When your plants are ready to be planted out make sure you water them about an hour before. This helps to support them during the shock of the transfer to a new growing area.
Plant your bean plants with one at the base of each cane making sure that the plants root ball is level with the soil and gently firm the soil around it. Give the plant some more water.
Don’t worry about tying the plant to the cane as it will find it’s way, you can always give it a little encouragement as it grows by helping the plant twist around the cane.
Water your plants regularly throughout the season and feed with liquid fertiliser. The same feed used to feed tomato plants can also be used for runner beans.
As your plant grows up it support frame, there will come a time that you want to pinch the plants out. Nip off the tops from the plants when they have reached the top of their support. Doing this will help prevent a mass of foliage at the top, which becomes dense and tangled and doesn’t produce as many beans. You also allow the plant to begin concentrating all of its growing effort into producing the beans rather than growing more foliage.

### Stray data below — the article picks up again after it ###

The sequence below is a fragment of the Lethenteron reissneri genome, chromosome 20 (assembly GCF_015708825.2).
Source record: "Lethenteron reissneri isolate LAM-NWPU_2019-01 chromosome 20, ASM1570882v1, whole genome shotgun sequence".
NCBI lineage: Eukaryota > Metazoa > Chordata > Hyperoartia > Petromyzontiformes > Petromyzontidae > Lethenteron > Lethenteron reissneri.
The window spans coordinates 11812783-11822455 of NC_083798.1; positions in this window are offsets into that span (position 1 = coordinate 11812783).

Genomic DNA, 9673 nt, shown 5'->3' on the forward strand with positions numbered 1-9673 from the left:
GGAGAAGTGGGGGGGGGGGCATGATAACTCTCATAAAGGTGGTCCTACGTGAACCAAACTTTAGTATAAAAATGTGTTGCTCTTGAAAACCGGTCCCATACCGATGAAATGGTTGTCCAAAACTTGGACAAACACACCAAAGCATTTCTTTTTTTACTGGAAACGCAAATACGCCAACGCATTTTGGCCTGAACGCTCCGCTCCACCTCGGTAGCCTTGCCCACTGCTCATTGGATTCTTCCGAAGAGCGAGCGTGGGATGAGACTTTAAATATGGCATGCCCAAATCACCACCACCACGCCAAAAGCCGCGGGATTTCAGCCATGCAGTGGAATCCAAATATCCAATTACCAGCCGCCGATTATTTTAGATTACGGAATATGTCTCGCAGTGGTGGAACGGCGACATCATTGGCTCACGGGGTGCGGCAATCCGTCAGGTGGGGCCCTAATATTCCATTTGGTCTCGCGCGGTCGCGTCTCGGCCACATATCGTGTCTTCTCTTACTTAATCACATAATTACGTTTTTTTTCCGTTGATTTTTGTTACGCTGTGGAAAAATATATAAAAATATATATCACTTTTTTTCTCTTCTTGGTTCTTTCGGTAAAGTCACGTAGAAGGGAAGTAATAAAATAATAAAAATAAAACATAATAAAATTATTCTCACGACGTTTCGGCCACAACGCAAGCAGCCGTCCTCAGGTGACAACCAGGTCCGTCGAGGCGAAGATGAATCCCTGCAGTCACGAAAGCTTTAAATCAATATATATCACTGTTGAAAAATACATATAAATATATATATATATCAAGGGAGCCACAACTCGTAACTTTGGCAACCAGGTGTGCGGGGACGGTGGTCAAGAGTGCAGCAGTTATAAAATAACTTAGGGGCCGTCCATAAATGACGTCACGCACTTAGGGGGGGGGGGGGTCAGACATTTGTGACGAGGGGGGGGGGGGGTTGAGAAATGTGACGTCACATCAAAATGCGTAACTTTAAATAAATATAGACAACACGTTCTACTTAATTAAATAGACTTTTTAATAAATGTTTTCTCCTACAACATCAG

The bean plant will bloom with some beautiful little flowers, each of these flowers will become a runner bean. It’s important to make sure you harvest your beans regularly, so that the plant continues to work hard throughout the summer producing more beans. Runner beans have a tendency to become tough and stringy if left too long, they are best when young and tender.
You can blanch and freeze your produce if you find that you have too much.
You can plant your seeds indoors in the spring usually around late April. The plants can be planted out after the risk of frost has passed.
Yes, runner beans can grow in pots, provided they have a support system to climb up.
As often as possible, this helps to encourage the plant to produce more beans. Smaller beans are less stringy and more tender to eat.
Plant the seed on its side (not flat) to help prevent the seed from rotting. Each seed has a little scar or mark on one side, which you face down (this is where the root grows from) However, the plant will correct itself even if you forget this and the root will still find the correct way to face.